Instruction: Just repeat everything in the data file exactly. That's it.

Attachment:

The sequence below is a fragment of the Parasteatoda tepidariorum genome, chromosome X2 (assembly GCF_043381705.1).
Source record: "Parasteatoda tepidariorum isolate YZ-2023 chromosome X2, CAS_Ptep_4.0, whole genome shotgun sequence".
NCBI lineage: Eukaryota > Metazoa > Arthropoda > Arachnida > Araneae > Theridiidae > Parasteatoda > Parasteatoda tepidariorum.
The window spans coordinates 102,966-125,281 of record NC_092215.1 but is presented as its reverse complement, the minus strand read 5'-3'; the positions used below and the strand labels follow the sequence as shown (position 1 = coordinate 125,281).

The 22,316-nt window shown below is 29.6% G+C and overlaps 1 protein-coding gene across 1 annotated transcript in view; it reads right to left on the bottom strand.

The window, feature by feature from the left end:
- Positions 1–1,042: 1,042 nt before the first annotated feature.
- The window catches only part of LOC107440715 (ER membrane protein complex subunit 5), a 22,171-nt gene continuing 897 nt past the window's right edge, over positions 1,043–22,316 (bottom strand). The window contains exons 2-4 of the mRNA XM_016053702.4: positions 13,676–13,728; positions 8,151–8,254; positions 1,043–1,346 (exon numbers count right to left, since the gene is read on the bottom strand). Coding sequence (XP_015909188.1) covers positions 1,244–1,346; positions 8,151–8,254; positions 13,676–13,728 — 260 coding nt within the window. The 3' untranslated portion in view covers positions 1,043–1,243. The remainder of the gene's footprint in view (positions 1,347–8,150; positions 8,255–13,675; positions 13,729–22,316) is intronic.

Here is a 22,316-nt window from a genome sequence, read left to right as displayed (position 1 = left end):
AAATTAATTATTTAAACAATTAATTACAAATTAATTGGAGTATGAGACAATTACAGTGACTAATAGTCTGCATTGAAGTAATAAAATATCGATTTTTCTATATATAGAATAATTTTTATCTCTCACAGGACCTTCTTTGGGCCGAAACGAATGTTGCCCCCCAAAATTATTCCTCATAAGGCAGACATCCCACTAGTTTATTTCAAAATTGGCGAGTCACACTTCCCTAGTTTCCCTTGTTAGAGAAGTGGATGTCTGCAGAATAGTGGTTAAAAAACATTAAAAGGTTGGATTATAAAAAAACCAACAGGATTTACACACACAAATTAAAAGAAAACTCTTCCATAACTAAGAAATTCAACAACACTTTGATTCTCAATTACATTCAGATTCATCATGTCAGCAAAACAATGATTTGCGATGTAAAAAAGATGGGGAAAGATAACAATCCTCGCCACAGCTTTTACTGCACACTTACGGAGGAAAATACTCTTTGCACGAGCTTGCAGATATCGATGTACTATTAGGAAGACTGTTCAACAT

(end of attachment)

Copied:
The sequence below is a fragment of the Parasteatoda tepidariorum genome, chromosome X2 (assembly GCF_043381705.1).
Source record: "Parasteatoda tepidariorum isolate YZ-2023 chromosome X2, CAS_Ptep_4.0, whole genome shotgun sequence".
NCBI lineage: Eukaryota > Metazoa > Arthropoda > Arachnida > Araneae > Theridiidae > Parasteatoda > Parasteatoda tepidariorum.
The window spans coordinates 102,966-125,281 of record NC_092215.1 but is presented as its reverse complement, the minus strand read 5'-3'; the positions used below and the strand labels follow the sequence as shown (position 1 = coordinate 125,281).

The 22,316-nt window shown below is 29.6% G+C and overlaps 1 protein-coding gene across 1 annotated transcript in view; it reads right to left on the bottom strand.

The window, feature by feature from the left end:
- Positions 1–1,042: 1,042 nt before the first annotated feature.
- The window catches only part of LOC107440715 (ER membrane protein complex subunit 5), a 22,171-nt gene continuing 897 nt past the window's right edge, over positions 1,043–22,316 (bottom strand). The window contains exons 2-4 of the mRNA XM_016053702.4: positions 13,676–13,728; positions 8,151–8,254; positions 1,043–1,346 (exon numbers count right to left, since the gene is read on the bottom strand). Coding sequence (XP_015909188.1) covers positions 1,244–1,346; positions 8,151–8,254; positions 13,676–13,728 — 260 coding nt within the window. The 3' untranslated portion in view covers positions 1,043–1,243. The remainder of the gene's footprint in view (positions 1,347–8,150; positions 8,255–13,675; positions 13,729–22,316) is intronic.

Here is a 22,316-nt window from a genome sequence, read left to right as displayed (position 1 = left end):
AAATTAATTATTTAAACAATTAATTACAAATTAATTGGAGTATGAGACAATTACAGTGACTAATAGTCTGCATTGAAGTAATAAAATATCGATTTTTCTATATATAGAATAATTTTTATCTCTCACAGGACCTTCTTTGGGCCGAAACGAATGTTGCCCCCCAAAATTATTCCTCATAAGGCAGACATCCCACTAGTTTATTTCAAAATTGGCGAGTCACACTTCCCTAGTTTCCCTTGTTAGAGAAGTGGATGTCTGCAGAATAGTGGTTAAAAAACATTAAAAGGTTGGATTATAAAAAAACCAACAGGATTTACACACACAAATTAAAAGAAAACTCTTCCATAACTAAGAAATTCAACAACACTTTGATTCTCAATTACATTCAGATTCATCATGTCAGCAAAACAATGATTTGCGATGTAAAAAAGATGGGGAAAGATAACAATCCTCGCCACAGCTTTTACTGCACACTTACGGAGGAAAATACTCTTTGCACGAGCTTGCAGATATCGATGTACTATTAGGAAGACTGTTCAACAT